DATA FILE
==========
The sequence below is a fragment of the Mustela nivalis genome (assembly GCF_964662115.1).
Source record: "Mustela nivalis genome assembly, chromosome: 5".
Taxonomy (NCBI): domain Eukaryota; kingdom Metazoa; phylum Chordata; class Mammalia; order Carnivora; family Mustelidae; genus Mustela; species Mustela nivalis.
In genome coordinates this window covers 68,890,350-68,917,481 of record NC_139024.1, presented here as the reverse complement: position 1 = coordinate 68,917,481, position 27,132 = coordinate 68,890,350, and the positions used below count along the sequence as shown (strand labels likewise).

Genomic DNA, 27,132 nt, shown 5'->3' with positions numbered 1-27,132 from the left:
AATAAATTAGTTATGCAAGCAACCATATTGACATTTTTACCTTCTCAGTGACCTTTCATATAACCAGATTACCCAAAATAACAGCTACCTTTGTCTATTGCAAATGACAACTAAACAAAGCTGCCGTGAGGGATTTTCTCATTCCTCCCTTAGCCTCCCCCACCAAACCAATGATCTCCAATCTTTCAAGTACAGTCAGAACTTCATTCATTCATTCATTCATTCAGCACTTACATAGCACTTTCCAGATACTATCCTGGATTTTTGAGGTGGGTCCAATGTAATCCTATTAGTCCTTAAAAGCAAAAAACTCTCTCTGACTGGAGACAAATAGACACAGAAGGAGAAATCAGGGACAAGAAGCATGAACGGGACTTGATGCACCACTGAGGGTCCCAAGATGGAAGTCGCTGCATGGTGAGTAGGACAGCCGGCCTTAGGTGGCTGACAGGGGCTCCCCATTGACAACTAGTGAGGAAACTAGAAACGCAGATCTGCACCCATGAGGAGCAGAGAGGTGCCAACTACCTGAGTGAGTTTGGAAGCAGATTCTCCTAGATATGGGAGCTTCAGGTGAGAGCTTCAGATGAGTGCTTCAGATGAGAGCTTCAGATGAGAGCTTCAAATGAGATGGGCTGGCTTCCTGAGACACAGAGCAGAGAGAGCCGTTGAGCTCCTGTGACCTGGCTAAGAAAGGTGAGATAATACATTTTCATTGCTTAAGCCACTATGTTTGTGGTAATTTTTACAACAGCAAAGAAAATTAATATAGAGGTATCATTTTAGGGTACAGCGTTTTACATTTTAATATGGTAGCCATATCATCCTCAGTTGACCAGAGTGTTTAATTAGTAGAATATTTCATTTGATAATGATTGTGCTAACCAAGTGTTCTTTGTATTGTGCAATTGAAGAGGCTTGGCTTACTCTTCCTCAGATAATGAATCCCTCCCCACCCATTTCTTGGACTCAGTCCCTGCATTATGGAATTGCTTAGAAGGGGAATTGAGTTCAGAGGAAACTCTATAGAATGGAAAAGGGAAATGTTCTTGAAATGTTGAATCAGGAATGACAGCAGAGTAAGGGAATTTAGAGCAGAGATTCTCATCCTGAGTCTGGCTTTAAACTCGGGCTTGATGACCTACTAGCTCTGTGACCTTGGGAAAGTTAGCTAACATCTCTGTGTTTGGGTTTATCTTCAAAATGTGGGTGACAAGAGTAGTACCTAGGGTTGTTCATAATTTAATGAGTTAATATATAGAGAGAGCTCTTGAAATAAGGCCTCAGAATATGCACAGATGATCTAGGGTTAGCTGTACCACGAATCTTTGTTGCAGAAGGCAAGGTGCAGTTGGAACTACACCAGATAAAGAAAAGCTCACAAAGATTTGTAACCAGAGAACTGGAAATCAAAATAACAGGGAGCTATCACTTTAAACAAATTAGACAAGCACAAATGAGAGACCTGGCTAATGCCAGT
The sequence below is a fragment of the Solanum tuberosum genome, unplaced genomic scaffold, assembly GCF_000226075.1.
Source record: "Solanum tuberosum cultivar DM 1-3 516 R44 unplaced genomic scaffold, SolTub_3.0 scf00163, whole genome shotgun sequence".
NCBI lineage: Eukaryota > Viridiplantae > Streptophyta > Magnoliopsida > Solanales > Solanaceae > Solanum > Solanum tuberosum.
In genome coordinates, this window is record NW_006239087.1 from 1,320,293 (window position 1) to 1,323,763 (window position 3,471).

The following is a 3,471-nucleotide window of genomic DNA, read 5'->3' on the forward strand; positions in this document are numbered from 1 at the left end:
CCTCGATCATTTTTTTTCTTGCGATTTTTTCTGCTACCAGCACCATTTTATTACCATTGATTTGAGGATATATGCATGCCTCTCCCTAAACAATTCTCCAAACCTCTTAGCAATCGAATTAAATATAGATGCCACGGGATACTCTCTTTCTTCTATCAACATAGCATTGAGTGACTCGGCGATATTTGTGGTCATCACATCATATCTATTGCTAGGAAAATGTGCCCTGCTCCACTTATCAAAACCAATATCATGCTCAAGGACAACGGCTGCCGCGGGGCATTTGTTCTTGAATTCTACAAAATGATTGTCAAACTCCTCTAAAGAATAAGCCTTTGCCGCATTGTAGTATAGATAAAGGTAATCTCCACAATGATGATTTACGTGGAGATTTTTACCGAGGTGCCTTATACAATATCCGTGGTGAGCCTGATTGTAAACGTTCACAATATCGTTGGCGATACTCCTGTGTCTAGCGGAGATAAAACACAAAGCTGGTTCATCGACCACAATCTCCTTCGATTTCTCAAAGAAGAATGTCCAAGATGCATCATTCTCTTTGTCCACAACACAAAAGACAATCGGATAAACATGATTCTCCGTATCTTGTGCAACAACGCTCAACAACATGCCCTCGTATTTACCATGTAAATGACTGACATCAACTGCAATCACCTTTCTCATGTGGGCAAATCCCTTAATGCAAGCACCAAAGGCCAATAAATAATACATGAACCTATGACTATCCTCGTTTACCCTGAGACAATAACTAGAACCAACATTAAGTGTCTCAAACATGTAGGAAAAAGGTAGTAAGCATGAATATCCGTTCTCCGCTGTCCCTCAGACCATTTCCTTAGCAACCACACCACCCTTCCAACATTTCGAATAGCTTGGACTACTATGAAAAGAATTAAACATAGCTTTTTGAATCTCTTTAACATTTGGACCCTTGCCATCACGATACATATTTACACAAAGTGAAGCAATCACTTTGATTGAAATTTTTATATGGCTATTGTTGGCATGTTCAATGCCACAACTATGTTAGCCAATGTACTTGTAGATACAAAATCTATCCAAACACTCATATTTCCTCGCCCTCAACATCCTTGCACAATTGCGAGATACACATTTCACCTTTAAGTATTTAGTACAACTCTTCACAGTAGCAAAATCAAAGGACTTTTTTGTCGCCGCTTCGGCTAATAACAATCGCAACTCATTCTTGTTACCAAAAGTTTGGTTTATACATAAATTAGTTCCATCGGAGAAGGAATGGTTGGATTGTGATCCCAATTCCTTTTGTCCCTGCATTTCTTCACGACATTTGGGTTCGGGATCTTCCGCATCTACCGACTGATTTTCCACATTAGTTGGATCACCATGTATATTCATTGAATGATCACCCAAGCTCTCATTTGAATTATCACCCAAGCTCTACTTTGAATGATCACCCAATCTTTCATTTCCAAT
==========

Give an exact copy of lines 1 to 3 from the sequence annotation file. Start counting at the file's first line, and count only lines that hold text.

The sequence below is a fragment of the Mustela nivalis genome (assembly GCF_964662115.1).
Source record: "Mustela nivalis genome assembly, chromosome: 5".
Taxonomy (NCBI): domain Eukaryota; kingdom Metazoa; phylum Chordata; class Mammalia; order Carnivora; family Mustelidae; genus Mustela; species Mustela nivalis.